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  • Management of midline dural sinus malformations

    Final Number:
    1351

    Authors:
    Catherine Miller MD; Ramachandra Tummala MD; Andrew W. Grande MD; Daniel James Guillaume MD, MSc

    Study Design:
    Other

    Subject Category:

    Meeting: Congress of Neurological Surgeons 2014 Annual Meeting

    Introduction: Dural sinus malformations (DSMs) are rare pediatric vascular lesions. Two types are recognized, with midline DSMs reported to have a poor prognosis and have been traditionally more difficult to cure.

    Methods: We describe the clinical presentation of three midline DSMs and discuss the management for each lesion. The first two differed from previously reported DSMs in that neither involved low flow AV shunts. Patient 1 presented with cardiac failure, intracranial hemorrhage, and seizures. She had a large midline DSM with multiple high flow dural and pial AV shunts. In the second patient, a large midline DSM with no AV connections was identified prenatally. Both patients were successfully treated with techniques including percutaneous transfontanelle and endovascular embolization, posterior fossa decompression, cranial expansion, and CSF diversion. The third patient was found prenatally to have a large dural sinus malformation involving the torcula with no evidence of ventriculomegaly or brainstem compression. On serial imaging, the DSM continues to decrease in size despite no intervention.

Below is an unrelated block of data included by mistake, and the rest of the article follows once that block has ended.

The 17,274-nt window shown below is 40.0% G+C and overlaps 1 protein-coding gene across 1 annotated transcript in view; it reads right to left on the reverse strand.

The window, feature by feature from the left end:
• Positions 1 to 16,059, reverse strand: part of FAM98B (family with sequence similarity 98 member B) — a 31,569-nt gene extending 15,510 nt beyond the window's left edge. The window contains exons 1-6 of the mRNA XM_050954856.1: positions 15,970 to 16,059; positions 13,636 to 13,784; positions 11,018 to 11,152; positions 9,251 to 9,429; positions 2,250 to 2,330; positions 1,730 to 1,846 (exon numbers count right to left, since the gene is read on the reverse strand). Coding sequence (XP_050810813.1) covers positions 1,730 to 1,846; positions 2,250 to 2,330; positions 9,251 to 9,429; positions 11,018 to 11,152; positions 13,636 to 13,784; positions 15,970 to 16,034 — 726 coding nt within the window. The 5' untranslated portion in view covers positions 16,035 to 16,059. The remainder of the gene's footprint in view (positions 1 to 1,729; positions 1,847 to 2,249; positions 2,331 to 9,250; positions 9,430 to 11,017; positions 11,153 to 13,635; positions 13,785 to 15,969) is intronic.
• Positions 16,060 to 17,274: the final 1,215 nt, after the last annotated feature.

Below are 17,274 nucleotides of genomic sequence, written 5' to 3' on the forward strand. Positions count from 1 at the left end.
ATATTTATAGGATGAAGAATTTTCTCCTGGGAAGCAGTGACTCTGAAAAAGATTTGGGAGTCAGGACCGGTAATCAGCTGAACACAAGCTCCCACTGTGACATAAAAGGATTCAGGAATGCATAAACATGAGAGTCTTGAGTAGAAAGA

Results: Patient 1 was meeting developmental milestones at 24 month follow up with imaging showing marked decrease in the thrombosed midline venous pouch and no new AV shunts. At 12 month follow-up, Patient 2 was meeting most developmental milestones, with some motor delay. Serial MRI imaging revealed significant reduction in the size of the DSM and decreased ventriculomegaly. Patient 3 was born without complication and continues to do well with no intervention.

    Conclusions: Early diagnosis and treatment, if necessary, of DSMs is critical to prevent cardiac failure or parenchymal injury from chronic venous hypertension. Management should be decided on individual case basis depending on the angioarchitecture and progression of the lesion. Options including observation, percutaneous/endovascular embolization and adjuvant neurosurgical decompression with CSF diversion is shown in our cases to treat these lesions with good outcomes.

    Patient Care: Dural sinus malformations can be life threatening and their early identification and treatment allows for prevention of associated complications or sequelae.

    Learning Objectives: By the conclusion of this session, participants should be able to 1) Describe importance of early identification of dural sinus malformations, 2) Discuss in small groups the classifications of DSMs and their presentations, 3)Identify potential treatment options for DSMs

    References:

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